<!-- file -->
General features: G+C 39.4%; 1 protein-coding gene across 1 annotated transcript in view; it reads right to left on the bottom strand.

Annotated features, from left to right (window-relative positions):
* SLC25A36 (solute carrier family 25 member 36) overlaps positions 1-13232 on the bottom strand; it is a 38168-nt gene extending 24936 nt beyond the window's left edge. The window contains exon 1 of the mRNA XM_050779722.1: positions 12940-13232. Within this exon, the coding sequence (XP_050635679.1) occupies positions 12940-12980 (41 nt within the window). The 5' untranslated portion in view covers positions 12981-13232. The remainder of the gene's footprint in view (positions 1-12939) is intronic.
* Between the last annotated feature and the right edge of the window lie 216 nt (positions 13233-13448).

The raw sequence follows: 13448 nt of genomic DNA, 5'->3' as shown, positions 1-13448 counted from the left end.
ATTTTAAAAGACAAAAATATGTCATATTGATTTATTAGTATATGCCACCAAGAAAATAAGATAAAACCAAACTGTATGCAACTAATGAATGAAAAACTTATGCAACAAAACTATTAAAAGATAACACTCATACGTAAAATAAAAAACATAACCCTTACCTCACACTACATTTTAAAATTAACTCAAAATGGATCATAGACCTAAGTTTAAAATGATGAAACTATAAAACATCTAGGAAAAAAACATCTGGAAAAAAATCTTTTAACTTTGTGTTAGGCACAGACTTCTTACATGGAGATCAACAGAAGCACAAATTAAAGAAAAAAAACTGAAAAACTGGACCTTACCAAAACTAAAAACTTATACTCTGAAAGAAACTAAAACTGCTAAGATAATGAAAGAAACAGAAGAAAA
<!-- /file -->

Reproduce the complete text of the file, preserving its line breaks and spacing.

General features: G+C 39.4%; 1 protein-coding gene across 1 annotated transcript in view; it reads right to left on the bottom strand.

Annotated features, from left to right (window-relative positions):
* SLC25A36 (solute carrier family 25 member 36) overlaps positions 1-13232 on the bottom strand; it is a 38168-nt gene extending 24936 nt beyond the window's left edge. The window contains exon 1 of the mRNA XM_050779722.1: positions 12940-13232. Within this exon, the coding sequence (XP_050635679.1) occupies positions 12940-12980 (41 nt within the window). The 5' untranslated portion in view covers positions 12981-13232. The remainder of the gene's footprint in view (positions 1-12939) is intronic.
* Between the last annotated feature and the right edge of the window lie 216 nt (positions 13233-13448).

The raw sequence follows: 13448 nt of genomic DNA, 5'->3' as shown, positions 1-13448 counted from the left end.
ATTTTAAAAGACAAAAATATGTCATATTGATTTATTAGTATATGCCACCAAGAAAATAAGATAAAACCAAACTGTATGCAACTAATGAATGAAAAACTTATGCAACAAAACTATTAAAAGATAACACTCATACGTAAAATAAAAAACATAACCCTTACCTCACACTACATTTTAAAATTAACTCAAAATGGATCATAGACCTAAGTTTAAAATGATGAAACTATAAAACATCTAGGAAAAAAACATCTGGAAAAAAATCTTTTAACTTTGTGTTAGGCACAGACTTCTTACATGGAGATCAACAGAAGCACAAATTAAAGAAAAAAAACTGAAAAACTGGACCTTACCAAAACTAAAAACTTATACTCTGAAAGAAACTAAAACTGCTAAGATAATGAAAGAAACAGAAGAAAA